This was a huge swing. Instead of Taj Gibson – a 69% career free-throw shooter – going to the line for two attempts with Chicago down two points, Faried put the Nuggets up four. Even if Gibson split at the line, the Bulls would have been in significantly better shape.

As usual, we can’t know what would’ve happened if this call were made correctly. But it significantly set back Chicago.

NBA considering if jump-on-back foul should be flagrant foul

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The video above is an intentional foul — Chris Paul jumped on the back of Dwight Howard. The same thing has happened to Andre Drummond.

Is it a flagrant foul?

The Boston Celtics tweeted this out on Sunday.

The NBA was quick to let people know that this is just something under consideration — there has been no change in the rules. This may well be where the league is headed, but it’s not there yet.

The NBA defines a flagrant foul as “unnecessary contact committed by a player against an opponent.” To me, leaping on a player’s back like that qualifies. (A flagrant two foul is “unnecessary and excessive contact” and leads to an ejection; this is not that.)

Jared Dudley — one of the more vocal players on union issues — added a good point.

Consider this part of the coming changes on the intentional fouling rules period. But this one tweak could come much faster.

NBA: Foul on Cavaliers that sparked Celtics’ comeback called in error

Cleveland Cavaliers' J.R. Smith makes a move on Boston Celtics' Evan Turner (11) during the third quarter of a NBA basketball game in Boston Tuesday, Dec. 15, 2015. (AP Photo/Winslow Townson)
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The Cavaliers were in great shape against the Celtics on Friday, leading by four points with seven seconds left.

Then, it all went so wrong for Cleveland.

J.R. Smith was called for fouling Evan Turner on a made layup, cutting the margin to two points. Turner missed the free throw, but the ball went out of bounds off the Cavs. Then, Avery Bradley made a buzzer-beating 3-pointer to give Boston the win.

Rewind, though, and an incorrect call drove the sequence, according to the NBA.

Smith shouldn’t have been called for fouling Turner, per the Last Two Minute Report:

Smith (CLE) makes incidental contact with Turner’s (BOS) body as he attempts the layup.

If this were officiated correctly, the Cavs would’ve had the ball and a two-point lead with 5.9 seconds left. That’s not a lock to win – they’d still have to inbound the ball and make their free throws – but it’s close.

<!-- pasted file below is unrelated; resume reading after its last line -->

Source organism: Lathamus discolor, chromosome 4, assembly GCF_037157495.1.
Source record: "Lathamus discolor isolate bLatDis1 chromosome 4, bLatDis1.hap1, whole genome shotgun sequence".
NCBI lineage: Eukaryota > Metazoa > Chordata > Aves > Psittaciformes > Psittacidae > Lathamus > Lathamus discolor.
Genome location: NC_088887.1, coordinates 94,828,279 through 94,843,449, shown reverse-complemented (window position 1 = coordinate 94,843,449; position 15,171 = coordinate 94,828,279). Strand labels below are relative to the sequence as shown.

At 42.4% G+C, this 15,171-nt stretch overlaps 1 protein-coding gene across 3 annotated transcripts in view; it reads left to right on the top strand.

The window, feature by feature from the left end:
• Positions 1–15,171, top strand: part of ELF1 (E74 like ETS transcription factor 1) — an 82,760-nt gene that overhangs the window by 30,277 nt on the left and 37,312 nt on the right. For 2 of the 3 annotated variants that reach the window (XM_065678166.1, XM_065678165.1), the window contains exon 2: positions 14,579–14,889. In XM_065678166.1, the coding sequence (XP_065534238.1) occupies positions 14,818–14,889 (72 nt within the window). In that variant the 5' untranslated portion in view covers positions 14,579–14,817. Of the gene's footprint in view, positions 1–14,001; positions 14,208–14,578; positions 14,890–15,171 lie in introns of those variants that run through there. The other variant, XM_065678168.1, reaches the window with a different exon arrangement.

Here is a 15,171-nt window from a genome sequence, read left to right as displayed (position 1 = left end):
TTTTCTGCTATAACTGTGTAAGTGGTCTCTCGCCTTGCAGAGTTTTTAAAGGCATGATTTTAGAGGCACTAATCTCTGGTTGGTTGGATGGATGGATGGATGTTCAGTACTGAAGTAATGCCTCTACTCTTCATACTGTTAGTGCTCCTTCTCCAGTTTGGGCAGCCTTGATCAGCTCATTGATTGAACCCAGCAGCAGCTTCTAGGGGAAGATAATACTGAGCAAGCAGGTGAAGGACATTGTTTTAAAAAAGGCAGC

Cleveland is definitely entitled to feel the refs wronged them out of a victory.

Report: Kevin Durant has “done his due diligence on the Bay Area”

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Kevin Durant has not made up his mind about what he will do as a free agent this summer. Until his playoff run ends, whenever that may be for the Thunder, his focus will be on bringing a title to Oklahoma City.

But even he admits he can’t help but think about free agency a little.

The buzz around the league is Golden State is at the front of the line if Durant decides to leave OKC, and he has done some research, reports Marc Spears of Yahoo Sports.

The Warriors play in front of an intimidating Oracle Arena crowd and are expected to debut a new San Francisco arena in 2019. Durant has quietly done his due diligence on the Bay Area, too, sources told Yahoo Sports.

His people — specifically agent Rich Kleiman and personal manager Charlie Bell — would be stupid not to have done some research on not only Golden State but on every other team he might consider: Houston, Miami, Washington, both teams in Los Angeles, the Knicks, and on down the line. Golden State, playing with Stephen Curry, certainly would have its attractions.

I’m still in the camp that Durant signs a 1+1 deal to stay in Oklahoma City (meaning he can opt out after one more season, in 2017), and it’s all about the cash. While he could get 30 percent of a $90 million cap this summer (about $27 million a season to start), with one more year of service in 2017 Durant could get 35 percent of $108 million ($37.8 million to start). That’s a lot of cash. Plus he gets one more chance at a ring with Russell Westbrook and Serge Ibaka, who both are 2017 free agents.

But you can be sure whatever Durant decides, it will be well researched and thought out. And he’s not going to announce it in a live special on ESPN.